Leaves begin to change colors, baseball moves closer to the Fall Classic, and spiral passing fills the air on Sunday afternoons, as the aura of All Hallows’ Eve creeps into our minds. This can only mean one thing, we are in October.
With Halloween on the way, the cinematic world flavors the silver screen with theme films that are meant to entertain audiences with varying degrees of the spooky factor. While not entirely made up of horror (a genre that has gone through the biggest transformation among the primary categories), this time of year gives us movies that make us think of apple pie and pumpkins as well as ghosts and goblins.
With major studios pulling back on some release dates and the weather pushing us inside a little more, we’ll stay with in-home movie selections. Here are a few films of the season that will make you enjoy an evening at home, although you may want to watch with the lights on.
“Sleepy Hollow” (1999)
The great Tim Burton directs this creepy version of the tale of the headless horseman that will take audiences on an emotional roller coaster. The action is set in the titular New York village at the turn of the 19th century, as we follow Constable Ichabod Crane, played by the versatile Johnny Depp, who attempts to solve a string of murders with sense and reason. Upon arriving, he is introduced to the world of witchcraft and demons, as well as a web of deception and manipulation. Faced with a traumatized past, Crane must interpret the clues he observes before he is next to lose his head.
Unlike Washington Irving’s original story, Burton's take toys with his main character by giving him quirks and idiosyncrasies that inhibit his focus on the case. Irving depicted Crane as a schoolteacher with a rather unlikable personality. Depp plays him smoothly, giving him a fresh perspective, dropping in a few laughs to add a level of levity. The dialogue is quick and on point and adds a lot of information to the narrative.
The acting is incredibly good for a borderline horror film thanks to the talented cast of players. Christina Ricci is Katrina Van Tassel, who plays off Depp with remarkable poise. The remaining cast is a who’s who of character actors anchored by the gorgeous Miranda Richardson and the eerie Christopher Walken.
The set design has no equal; many of the crew called it “like walking around in Tim Burton’s head,” with Rick Henrichs and Peter Young grabbing Oscars for their work. Both cinematographer Emmanuel “Chivo” Lubezki and the gold standard of costume designers, Colleen Atwood, earned nomination nods.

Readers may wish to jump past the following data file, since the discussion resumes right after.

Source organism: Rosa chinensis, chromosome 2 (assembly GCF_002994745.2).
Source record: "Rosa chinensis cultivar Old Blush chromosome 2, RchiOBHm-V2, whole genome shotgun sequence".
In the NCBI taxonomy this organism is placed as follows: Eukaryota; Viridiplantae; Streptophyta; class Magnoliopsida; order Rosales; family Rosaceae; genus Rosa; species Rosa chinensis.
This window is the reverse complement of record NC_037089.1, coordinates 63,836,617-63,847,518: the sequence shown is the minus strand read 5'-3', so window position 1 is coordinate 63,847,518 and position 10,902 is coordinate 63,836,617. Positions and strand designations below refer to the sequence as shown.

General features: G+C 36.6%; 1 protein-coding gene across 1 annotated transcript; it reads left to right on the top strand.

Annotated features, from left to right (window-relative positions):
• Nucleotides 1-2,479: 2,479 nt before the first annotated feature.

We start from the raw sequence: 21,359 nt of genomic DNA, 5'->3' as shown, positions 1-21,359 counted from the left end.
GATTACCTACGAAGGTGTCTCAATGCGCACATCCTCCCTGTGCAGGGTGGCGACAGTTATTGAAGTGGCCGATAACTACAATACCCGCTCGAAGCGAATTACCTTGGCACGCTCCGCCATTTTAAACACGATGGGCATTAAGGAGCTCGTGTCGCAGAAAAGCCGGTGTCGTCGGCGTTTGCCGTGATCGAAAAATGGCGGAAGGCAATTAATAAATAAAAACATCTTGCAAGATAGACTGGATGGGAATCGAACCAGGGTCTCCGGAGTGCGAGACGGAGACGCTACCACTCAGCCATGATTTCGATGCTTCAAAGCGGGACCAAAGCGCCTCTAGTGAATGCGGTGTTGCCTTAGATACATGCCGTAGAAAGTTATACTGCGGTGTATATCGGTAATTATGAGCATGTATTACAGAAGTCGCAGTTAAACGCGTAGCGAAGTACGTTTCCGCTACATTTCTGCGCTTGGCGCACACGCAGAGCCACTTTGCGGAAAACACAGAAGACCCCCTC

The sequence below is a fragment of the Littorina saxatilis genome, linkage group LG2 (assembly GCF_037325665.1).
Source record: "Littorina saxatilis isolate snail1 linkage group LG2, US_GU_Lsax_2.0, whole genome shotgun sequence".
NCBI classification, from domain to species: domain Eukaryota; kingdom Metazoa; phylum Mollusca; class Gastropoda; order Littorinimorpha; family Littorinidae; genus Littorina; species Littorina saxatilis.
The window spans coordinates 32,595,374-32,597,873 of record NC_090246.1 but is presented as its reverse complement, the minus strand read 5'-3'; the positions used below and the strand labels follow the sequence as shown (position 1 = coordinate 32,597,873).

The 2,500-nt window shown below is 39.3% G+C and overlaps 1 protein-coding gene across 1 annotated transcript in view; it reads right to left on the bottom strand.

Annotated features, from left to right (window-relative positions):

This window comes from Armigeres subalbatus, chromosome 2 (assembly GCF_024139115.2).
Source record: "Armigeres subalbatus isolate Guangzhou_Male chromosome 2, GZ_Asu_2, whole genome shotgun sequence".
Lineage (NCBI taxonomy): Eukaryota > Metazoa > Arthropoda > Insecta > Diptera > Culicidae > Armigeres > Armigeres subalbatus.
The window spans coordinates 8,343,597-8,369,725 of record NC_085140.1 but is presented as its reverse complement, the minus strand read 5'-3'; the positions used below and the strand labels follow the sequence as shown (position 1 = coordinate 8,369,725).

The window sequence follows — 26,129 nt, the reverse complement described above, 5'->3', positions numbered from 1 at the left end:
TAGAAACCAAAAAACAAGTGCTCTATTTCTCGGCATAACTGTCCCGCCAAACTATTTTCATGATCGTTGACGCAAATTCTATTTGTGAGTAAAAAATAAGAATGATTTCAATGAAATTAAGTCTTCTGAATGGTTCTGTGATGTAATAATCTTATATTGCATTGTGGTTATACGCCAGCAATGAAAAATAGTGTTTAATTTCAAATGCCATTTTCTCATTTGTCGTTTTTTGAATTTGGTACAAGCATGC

What makes the film a great watch is the twist on the story that Burton tells with pageantry and spice. One almost believes it to be true (the first flashback sequence will make sure of it), and the film builds to a pulse-pounding crescendo. Danny Elfman’s score will send chills up the spine, and the movie will make you hesitate when you pass a cornfield at night.
The film is rated “R,” which is accurate; the decapitations may take your breath away and Walken will scare the color out of your hair, even though he doesn’t have a speaking line in the whole film. You can find it on Prime for $2.99.
“Arsenic and Old Lace” (1944)
So if scary movies are not really your cup of cider, what about a comedic crime thriller? Three-time Oscar winner Frank Capra takes the Joseph Kesselring play and turns it into maybe one of the funniest films you will ever watch.
When Mortimer Brewster (portrayed by the ultimate leading man, Cary Grant) finds out that his two lovely aunts are actually murderers, it sets off a chain of events that will leave you breathless from laughing so hard.
Not normally a laughing subject, Grant’s facial expressions mix with the absurdly hysterical concept for a fun-filled two hours. The direction by Capra, who in just a few years would give the world “It’s a Wonderful Life,” provides the pacing that escalates the story to a comedic climax.
The film is based on the play of the same name, and although completed by 1941, the movie would be held out of theaters until September 1944 because the run on Broadway was so popular they didn’t want to compete with it. In fact, much of the movie takes place in the same room, giving it the feel of a stage play put to screen. The lines are witty and delivered with tongue-in-cheek flair. And while it does make light of murder and mental health, it is a great alternative to the slasher films that usually dominate this time of year.
The film is unrated – but outside of a few kisses between the leading couple and the fact that there are a couple (unshown) bodies in the room, there is nothing to concern yourself with. The 76-year-old film is still available to see; Prime has it at $3.99.
“It’s the Great Pumpkin, Charlie Brown” (1966)
Here's a little bonus viewing. No Halloween movie list could possibly be complete without mentioning the ultimate film for the season. Sure, the 25-minute cartoon was made for television and has primitive animation with unsynchronized voice connections. The Peanuts gang has no adult figures (Where in the world are they when Linus is shivering in the pumpkin patch?), but who hasn’t either looked for the Great Pumpkin or uttered, “I got a rock.” It is nostalgic and simple (you can’t help but smile), and there is a great chance it will hit the TV sometime over the next three weeks.
So there you go – no tricks, just treats – get some apple cinnamon donuts and hot cider and enjoy a couple films on a crisp fall evening.
• Jim Stockwell is a tenured instructor at McHenry County College. He looks forward to resuming the role of host for the Second Monday Film Series at Classic Cinemas in Woodstock.